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Campaign Focuses on Men and Depression

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It's estimated that as many as six million American men suffer from depression every year.

However, most men don't recognize the symptoms or the need to get help. That's why the National Institutes of Health has started a new campaign.

A sad or empty mood that won't go away. Losing interest in things that used to be fun. Feeling helpless or hopeless.

These are all signs of depression, a serious but treatable condition.

Dr. Thomas Insel/ Dir., NIMH: "We don't yet know the cause of depression, but it's clear that depression affects many systems of the body. So it has cardiovascular, endocrine, immune consequences as well as the change in mood state."

While women are twice as likely to suffer from depression, men are less likely to get help.

Pat McCathern/ Retired, US Air Force: "It was like an eight month spiral. A little bit each day. You know, you think you're going to snap out of it. You don't go and get any help because you think, 'Oh, it's just the blues. I'm going to get out of this.'"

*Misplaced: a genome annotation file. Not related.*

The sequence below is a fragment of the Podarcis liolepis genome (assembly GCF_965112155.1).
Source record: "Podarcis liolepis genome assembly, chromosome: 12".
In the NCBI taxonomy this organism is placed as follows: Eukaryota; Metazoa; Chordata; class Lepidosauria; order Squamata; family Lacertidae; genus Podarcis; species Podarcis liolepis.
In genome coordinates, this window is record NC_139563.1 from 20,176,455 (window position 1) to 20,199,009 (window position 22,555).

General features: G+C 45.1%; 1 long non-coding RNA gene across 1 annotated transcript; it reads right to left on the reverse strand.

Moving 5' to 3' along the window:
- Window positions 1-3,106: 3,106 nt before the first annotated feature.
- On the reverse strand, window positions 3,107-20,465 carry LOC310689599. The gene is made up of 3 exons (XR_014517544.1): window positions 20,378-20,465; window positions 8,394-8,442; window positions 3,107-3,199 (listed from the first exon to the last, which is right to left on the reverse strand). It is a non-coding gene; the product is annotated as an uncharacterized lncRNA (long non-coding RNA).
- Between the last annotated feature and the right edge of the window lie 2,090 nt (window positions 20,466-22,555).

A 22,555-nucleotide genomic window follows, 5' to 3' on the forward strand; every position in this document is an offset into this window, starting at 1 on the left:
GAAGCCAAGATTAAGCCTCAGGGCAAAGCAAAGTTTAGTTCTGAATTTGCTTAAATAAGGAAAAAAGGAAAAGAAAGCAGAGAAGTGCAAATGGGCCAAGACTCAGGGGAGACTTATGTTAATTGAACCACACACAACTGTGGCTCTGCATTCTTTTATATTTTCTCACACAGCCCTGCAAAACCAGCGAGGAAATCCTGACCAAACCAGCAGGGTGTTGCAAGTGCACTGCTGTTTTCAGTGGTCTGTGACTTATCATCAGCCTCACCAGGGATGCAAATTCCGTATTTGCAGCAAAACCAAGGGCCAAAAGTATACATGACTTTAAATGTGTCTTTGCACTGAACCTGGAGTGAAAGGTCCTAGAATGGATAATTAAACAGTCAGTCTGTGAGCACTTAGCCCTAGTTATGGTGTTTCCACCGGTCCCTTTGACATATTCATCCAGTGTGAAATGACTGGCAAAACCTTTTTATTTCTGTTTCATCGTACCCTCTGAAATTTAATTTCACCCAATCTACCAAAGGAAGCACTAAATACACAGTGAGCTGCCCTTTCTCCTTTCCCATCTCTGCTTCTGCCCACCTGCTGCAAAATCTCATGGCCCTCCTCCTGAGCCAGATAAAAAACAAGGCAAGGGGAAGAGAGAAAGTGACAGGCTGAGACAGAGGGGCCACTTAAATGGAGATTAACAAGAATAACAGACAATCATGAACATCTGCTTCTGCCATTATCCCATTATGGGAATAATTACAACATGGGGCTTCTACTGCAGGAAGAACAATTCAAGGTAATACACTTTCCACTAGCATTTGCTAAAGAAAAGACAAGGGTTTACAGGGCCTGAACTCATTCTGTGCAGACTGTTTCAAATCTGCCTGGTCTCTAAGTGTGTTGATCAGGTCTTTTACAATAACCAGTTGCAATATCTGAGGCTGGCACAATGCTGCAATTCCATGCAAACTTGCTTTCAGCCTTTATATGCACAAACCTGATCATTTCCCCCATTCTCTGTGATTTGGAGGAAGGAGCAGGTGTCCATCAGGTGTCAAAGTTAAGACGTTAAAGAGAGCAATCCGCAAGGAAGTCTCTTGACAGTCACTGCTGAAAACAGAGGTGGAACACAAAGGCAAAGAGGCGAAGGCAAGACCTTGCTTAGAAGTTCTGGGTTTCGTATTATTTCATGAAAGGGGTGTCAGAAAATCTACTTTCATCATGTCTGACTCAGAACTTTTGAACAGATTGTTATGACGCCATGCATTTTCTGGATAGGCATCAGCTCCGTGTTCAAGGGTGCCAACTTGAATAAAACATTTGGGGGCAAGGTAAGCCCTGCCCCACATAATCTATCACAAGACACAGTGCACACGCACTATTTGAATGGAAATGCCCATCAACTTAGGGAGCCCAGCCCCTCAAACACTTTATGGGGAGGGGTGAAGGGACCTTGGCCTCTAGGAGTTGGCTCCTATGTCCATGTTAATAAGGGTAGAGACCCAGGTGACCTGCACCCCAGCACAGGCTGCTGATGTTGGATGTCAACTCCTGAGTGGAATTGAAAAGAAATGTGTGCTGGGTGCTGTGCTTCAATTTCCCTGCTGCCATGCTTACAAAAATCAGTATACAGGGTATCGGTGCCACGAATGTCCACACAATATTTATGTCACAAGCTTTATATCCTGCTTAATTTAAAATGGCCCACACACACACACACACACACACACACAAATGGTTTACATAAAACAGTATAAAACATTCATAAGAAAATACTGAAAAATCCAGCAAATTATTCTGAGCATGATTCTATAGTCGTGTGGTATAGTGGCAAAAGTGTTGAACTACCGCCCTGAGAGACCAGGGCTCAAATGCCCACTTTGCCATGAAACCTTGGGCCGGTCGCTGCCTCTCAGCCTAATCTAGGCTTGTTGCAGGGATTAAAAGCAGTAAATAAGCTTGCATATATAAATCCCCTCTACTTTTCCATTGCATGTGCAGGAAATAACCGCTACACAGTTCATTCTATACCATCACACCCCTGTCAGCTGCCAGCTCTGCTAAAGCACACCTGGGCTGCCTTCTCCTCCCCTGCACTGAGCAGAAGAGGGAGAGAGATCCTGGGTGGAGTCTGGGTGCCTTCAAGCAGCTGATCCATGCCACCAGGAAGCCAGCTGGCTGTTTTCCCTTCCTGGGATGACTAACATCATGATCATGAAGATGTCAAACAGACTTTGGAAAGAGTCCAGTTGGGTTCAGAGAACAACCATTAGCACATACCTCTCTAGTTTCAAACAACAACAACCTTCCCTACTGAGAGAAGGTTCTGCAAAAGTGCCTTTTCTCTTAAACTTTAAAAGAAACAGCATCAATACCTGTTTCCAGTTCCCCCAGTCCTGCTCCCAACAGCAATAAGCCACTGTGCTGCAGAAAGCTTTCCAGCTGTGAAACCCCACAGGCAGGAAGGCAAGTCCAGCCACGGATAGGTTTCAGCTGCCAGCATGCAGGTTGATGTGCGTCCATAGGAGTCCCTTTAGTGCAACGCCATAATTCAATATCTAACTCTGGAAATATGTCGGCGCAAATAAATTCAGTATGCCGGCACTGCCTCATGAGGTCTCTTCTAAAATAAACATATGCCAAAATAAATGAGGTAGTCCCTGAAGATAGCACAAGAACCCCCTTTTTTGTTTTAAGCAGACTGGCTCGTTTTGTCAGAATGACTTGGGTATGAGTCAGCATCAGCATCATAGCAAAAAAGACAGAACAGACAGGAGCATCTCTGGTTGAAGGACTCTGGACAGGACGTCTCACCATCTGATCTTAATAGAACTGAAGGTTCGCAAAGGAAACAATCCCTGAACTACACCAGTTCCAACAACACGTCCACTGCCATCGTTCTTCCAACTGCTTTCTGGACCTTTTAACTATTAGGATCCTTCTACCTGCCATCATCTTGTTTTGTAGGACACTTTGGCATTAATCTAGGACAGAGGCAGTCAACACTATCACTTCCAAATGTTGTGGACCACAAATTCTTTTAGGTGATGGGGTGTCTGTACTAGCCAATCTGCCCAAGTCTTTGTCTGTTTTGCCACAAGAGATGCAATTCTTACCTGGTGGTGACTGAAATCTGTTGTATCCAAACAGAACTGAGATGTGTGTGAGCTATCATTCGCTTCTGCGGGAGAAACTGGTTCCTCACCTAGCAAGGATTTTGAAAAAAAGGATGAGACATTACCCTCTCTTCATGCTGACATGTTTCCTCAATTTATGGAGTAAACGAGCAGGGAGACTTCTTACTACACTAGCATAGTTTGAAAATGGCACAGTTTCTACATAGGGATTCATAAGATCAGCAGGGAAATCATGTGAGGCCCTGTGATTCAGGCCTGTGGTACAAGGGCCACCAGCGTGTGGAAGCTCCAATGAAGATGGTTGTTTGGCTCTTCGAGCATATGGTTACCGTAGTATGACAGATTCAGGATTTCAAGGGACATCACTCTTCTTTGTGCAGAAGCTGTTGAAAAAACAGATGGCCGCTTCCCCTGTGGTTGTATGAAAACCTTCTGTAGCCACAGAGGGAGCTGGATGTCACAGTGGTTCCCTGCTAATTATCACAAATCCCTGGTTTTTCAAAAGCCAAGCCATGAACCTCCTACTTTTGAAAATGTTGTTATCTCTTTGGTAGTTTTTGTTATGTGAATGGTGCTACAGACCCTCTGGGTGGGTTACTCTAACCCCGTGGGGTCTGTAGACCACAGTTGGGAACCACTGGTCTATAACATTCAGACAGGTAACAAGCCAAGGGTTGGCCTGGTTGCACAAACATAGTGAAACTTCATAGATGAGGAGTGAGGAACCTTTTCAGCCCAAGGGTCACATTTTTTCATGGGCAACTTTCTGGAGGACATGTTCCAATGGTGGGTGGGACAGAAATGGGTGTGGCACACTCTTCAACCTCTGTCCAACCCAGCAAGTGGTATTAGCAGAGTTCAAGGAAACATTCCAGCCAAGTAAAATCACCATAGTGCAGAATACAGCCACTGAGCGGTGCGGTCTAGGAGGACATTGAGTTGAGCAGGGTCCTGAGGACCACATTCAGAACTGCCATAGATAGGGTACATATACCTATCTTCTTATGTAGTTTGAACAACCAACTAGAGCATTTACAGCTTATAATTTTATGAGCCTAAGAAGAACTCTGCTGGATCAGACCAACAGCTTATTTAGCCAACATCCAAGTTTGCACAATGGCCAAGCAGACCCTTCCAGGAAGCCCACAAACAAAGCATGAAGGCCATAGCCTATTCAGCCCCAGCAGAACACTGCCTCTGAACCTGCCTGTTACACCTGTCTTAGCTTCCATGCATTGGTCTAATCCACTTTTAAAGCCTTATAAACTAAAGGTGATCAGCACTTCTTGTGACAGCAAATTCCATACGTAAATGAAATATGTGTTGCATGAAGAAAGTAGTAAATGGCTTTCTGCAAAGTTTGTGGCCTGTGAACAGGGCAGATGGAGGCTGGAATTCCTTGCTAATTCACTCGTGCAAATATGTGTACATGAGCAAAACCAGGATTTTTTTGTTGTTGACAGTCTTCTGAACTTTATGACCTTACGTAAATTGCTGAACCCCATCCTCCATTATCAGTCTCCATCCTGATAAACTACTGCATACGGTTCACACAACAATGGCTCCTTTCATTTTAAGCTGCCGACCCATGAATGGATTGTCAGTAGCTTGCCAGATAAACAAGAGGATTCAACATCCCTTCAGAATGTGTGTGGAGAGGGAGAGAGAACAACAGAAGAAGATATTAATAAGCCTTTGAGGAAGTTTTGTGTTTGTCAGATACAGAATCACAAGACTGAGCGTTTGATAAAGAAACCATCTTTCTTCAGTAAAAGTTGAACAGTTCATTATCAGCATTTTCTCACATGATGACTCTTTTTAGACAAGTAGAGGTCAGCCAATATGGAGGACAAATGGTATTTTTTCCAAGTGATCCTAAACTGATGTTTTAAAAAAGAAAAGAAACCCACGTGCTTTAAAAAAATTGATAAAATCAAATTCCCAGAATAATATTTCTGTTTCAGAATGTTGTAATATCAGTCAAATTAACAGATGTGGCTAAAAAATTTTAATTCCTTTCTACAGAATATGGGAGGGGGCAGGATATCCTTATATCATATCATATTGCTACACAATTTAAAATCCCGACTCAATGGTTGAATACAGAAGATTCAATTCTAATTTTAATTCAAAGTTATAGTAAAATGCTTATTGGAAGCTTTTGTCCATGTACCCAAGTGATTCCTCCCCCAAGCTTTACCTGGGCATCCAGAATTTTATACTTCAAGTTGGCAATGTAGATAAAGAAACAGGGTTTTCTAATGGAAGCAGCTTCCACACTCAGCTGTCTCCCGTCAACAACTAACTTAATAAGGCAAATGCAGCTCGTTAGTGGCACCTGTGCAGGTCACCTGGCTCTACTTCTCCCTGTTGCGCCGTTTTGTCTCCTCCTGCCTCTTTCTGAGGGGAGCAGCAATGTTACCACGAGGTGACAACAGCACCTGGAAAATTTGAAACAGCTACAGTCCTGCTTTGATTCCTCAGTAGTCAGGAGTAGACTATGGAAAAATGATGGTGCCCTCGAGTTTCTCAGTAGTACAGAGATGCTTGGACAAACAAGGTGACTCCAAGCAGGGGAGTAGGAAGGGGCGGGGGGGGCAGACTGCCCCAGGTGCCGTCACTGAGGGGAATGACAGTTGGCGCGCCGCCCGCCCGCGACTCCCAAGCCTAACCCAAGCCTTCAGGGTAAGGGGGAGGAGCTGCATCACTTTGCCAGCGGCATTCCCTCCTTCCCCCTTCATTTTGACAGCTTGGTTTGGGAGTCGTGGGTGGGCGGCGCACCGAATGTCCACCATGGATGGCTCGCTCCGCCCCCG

In an effort to change that, the N.I.H. has launched a new campaign... real men... real depression.

Men like Pat McCathern telling their stories in public service announcements.

Steve Lappen/ Writer: "It just simply invades every pore of your skin. It affects the way you think. It affects the way you feel. It affects the way you love. It affects the way you like. It has that incredible-- it's just a blanket that covers everything."

It's hoped that by putting a face on depression more men will speak up and get help.

For Pat McCathern, getting help has meant all the difference in the world.

Pat McCathern: "Night and day. I've never been happier in my life. (edit) I like getting up everyday, I enjoy the day, I enjoy people."

There is no need for silence.

New medications and new approaches mean that depression is a treatable illness. But left untreated, it can be deadly

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